Why is this important?
Faulty goods - if you want your money back
If there's something wrong with something you've bought, you normally have the right to return it and get all your money back. The law which gives you this right is called the Sale of Goods Act 1979.
This page explains when you have the right to a refund and what you should do to get one.
When can you get a refund?
The Sale of Goods Act 1979 says that any goods you buy from a trader must be:
- of satisfactory quality
- fit for purpose
- match any description given.
If they aren’t, you normally have the right to return the goods and get all your money back. This is called a full refund. A full refund includes the cost of all postage and packing.
This right only lasts for a very short time after you buy the goods. You’re allowed a short time to examine them and try them out, but you must tell the trader about the problem as soon as you find out about it.
- More about what’s meant by satisfactory quality
- More about what’s meant by fit for purpose
- More about what’s meant by matching the description
When you won't be able to get all your money back
If you’ve had the goods for a while, used them or changed them in some way, you might not have the right to a full refund. This is called accepting the goods. Even if you’ve accepted the goods, you might still have the right to get some of your money back, or to a repair or replacement instead.
If you aren’t entitled to a refund, you may still be able to negotiate with the trader to give you one. If the trader agrees to take the goods back, it’s your responsibility to make sure the goods don’t get damaged in transit. You’ll also have to pay any costs of postage and delivery.
When you may be able to get some of your money back
You may be able to get some of your money back when:
- you’ve had goods for a while, used them or changed them in some way
- you’ve decided to keep goods, as you can’t buy them anywhere else, even if you could get a refund
- the goods have a minor defect.
What money can you get back
The amount of money you can get back must make up for:
- the loss in value because you’ve not been able to get as much use out of the goods as you should have
- the cost of having the goods repaired by another party if the trader is unable to arrange the repair
- loss of use when the goods have been taken away for repair for an unreasonable length of time.
If the goods were supplied with a service or custom made
You can send back goods which were custom made for you if there’s something wrong with them. For example, if you had a made-to-measure suit which you were told would be wool, you can send it back and ask for a full refund if the material used was not wool or a wool mixture.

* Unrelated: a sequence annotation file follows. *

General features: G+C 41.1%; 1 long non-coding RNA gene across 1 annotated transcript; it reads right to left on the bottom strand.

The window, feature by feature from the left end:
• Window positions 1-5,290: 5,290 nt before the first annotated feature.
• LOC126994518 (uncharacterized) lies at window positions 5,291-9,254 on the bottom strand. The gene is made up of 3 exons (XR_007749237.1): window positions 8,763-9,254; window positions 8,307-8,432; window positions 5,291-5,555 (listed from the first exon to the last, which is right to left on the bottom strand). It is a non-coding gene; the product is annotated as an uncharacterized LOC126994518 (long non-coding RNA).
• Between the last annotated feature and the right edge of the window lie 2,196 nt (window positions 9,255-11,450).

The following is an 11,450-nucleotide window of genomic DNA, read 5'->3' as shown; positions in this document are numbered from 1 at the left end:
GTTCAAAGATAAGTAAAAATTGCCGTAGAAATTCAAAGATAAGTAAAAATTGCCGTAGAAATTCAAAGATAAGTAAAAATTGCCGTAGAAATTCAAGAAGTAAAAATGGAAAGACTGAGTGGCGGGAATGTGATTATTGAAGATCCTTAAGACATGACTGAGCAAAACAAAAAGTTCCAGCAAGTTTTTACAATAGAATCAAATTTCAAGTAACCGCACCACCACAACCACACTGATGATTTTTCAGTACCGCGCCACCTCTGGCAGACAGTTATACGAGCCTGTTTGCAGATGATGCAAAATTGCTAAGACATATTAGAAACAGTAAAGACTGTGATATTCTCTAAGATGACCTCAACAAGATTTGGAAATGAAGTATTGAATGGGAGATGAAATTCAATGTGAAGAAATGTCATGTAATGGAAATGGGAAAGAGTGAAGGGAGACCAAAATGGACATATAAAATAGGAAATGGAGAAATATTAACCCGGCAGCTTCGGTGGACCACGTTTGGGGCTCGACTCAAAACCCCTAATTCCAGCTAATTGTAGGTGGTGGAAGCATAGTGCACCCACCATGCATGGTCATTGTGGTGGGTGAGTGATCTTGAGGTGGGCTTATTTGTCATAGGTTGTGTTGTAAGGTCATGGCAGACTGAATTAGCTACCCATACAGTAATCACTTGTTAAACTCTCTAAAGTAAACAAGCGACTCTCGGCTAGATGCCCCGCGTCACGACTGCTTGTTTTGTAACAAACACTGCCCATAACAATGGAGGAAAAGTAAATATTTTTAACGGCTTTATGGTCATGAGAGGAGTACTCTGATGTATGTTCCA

Sometimes it isn’t practical to return faulty goods if they were supplied with a service. For example, you may have had a carpet fitted which is faulty. If you’re in this situation, you can ask the trader to remove the faulty goods free of charge. If the trader refuses to remove the goods, you can ask someone else to remove them and claim back the cost from the trader. You may have to go to court to get your money back.
If you have to keep the goods until the trader comes to remove them, you’re responsible for taking reasonable care of them. If the trader doesn’t collect the goods in reasonable time, you may be able to dispose of them, as long as you follow a set procedure.
If you bought goods in batches or instalments
If you’ve bought a batch of goods and there’s a problem with some of them, you don’t have to send back the whole batch. You can accept the ones that are satisfactory and send back the others.
If you’ve bought goods to be delivered in instalments, you can send back individual instalments even if you’ve accepted earlier ones. For example, if you buy a subscription to a series of ten magazines, you can reject issue 5 if it’s not satisfactory, even if you’ve already accepted the first four issues. You’d have to pay for any magazines you keep and allow the trader to collect any that you want to send back. You can also send back all the magazines and ask for your money back, even if some were satisfactory.
What to do
Stop using the goods as soon as you realise there's a problem.
Tell the trader about the fault straight away. If you contact the trader early on and prepare your case well, you're more likely to be successful.
Take the goods back to the place you bought them with your proof of purchase, and ask to speak to the manager or owner.
If you can't return the item, for example because it's too big or if you bought the goods online, by telephone or mail order, contact the trader and sort out returning the goods later. You can contact the trader face to face or by phone or email. Whichever you do, it's a good idea to keep a record of what's said and confirm what you agree in writing.
You may also have the right to claim additional compensation for things like the cost of repairing or replacing other items that were damaged by faulty goods – for example if clothes were ruined by a faulty washing machine. This is called compensation for consequential loss.
How should a refund be paid?
If you’re entitled to a refund, it’s normal for this to be given in the same way as you originally paid. For example, if you paid in cash, you’d normally be given a refund in cash. However, this isn’t required by law.
If the trader won’t give you your money back
If the trader won’t give you your money back, there may be other ways you can sort the problem out or you may need to make a formal complaint.
- Find out what to do if the trader won’t give you your money back
- If you want a repair or replacement
- If the trader doesn't agree to put things right
- Reporting a problem to Trading Standards
- If you need more help